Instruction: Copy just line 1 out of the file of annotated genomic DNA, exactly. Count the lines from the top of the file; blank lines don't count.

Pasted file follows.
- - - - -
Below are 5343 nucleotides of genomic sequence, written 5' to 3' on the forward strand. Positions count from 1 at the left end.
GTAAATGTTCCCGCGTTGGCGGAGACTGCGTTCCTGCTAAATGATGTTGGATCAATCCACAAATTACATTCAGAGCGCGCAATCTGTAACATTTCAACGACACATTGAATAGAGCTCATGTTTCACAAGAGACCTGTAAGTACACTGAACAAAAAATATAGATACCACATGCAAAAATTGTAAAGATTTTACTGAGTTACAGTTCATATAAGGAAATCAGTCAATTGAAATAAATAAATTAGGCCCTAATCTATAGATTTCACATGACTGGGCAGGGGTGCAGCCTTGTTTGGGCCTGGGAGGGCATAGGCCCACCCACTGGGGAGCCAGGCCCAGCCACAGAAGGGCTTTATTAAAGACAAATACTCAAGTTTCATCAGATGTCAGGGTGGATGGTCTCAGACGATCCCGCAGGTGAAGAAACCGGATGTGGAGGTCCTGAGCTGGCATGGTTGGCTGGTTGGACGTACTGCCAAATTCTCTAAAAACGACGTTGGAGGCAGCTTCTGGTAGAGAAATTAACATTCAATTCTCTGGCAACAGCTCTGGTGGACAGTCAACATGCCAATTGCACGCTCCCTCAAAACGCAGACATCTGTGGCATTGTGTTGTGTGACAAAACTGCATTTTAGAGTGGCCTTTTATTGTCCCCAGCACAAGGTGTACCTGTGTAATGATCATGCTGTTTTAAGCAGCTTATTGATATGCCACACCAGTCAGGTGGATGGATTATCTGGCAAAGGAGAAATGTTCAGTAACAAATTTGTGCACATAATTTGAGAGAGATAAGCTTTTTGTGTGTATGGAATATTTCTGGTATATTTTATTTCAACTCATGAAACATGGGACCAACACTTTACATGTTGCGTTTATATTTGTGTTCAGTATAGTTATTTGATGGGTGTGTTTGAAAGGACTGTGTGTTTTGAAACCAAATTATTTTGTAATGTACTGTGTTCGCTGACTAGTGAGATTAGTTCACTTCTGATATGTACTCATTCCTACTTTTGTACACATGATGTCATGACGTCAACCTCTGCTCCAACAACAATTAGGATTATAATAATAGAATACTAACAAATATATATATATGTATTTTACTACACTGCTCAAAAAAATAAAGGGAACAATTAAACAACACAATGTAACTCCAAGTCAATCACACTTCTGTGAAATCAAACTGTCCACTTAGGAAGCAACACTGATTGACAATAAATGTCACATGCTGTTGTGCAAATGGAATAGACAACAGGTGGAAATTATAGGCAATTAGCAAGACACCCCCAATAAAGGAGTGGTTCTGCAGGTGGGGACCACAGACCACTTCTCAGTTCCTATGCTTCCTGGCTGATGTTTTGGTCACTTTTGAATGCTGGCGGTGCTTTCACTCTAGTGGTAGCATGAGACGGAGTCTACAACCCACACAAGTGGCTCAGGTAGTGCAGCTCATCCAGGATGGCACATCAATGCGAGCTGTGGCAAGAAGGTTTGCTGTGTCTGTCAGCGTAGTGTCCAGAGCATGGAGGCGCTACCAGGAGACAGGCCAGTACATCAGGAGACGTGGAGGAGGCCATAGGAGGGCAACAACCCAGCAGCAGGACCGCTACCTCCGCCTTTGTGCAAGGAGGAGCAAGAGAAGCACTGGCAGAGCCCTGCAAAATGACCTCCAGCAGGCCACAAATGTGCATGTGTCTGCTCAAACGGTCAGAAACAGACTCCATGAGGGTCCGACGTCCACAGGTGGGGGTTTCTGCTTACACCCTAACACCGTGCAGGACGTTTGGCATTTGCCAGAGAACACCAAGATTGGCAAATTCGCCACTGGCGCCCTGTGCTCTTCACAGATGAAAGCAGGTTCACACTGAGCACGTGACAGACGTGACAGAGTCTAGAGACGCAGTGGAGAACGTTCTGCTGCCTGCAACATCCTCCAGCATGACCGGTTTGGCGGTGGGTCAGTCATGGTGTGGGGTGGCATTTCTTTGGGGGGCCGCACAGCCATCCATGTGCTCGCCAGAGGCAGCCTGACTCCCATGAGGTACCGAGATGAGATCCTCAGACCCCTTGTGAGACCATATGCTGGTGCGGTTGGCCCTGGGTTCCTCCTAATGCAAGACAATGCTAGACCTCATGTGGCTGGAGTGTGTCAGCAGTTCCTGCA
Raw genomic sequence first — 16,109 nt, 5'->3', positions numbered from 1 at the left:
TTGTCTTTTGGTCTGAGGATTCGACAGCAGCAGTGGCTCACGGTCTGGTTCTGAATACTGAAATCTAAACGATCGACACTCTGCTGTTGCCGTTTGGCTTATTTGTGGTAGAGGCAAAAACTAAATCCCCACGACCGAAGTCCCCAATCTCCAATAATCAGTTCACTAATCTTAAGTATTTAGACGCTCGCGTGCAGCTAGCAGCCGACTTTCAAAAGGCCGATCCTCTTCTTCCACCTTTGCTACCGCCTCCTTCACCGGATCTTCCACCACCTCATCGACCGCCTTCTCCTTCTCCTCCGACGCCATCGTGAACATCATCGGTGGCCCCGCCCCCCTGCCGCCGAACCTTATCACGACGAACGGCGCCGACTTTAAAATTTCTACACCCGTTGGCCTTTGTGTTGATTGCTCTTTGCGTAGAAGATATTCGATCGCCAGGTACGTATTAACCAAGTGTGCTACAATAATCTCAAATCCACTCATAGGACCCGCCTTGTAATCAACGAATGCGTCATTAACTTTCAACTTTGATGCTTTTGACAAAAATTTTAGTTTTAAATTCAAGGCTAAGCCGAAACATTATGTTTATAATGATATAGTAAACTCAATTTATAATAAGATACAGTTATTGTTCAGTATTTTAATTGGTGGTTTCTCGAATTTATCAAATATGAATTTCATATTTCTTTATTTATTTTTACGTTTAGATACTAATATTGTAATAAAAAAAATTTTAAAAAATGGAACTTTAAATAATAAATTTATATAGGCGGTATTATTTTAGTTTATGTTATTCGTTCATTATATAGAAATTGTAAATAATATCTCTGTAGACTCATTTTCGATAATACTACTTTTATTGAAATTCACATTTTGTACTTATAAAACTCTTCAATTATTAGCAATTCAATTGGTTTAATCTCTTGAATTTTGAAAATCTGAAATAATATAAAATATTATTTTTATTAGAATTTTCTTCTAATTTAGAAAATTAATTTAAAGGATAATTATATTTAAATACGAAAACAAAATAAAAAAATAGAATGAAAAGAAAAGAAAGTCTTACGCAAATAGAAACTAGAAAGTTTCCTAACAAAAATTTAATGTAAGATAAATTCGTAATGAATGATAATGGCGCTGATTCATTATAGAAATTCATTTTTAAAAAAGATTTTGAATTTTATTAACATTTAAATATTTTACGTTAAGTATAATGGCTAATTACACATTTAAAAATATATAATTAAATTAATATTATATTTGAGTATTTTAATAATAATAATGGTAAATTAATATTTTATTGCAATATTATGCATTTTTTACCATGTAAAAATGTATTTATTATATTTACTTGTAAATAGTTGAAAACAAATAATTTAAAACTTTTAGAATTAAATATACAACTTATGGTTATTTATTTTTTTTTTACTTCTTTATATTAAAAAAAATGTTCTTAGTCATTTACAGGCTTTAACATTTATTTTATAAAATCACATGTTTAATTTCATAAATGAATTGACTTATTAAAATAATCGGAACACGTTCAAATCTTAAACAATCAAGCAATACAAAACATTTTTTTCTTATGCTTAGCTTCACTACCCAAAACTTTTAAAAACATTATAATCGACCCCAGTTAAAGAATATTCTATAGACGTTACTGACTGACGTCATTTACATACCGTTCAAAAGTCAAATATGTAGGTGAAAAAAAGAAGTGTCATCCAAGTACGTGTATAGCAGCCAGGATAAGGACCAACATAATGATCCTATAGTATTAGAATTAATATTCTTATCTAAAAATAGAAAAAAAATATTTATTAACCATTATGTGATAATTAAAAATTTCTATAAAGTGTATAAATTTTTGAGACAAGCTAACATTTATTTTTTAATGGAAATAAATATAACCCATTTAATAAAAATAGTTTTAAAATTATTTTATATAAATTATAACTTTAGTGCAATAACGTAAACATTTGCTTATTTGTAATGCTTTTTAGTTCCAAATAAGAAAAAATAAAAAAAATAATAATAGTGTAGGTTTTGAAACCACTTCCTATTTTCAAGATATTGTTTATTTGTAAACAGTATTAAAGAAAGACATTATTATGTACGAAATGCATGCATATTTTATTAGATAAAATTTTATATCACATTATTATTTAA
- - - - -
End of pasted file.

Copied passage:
Below are 5343 nucleotides of genomic sequence, written 5' to 3' on the forward strand. Positions count from 1 at the left end.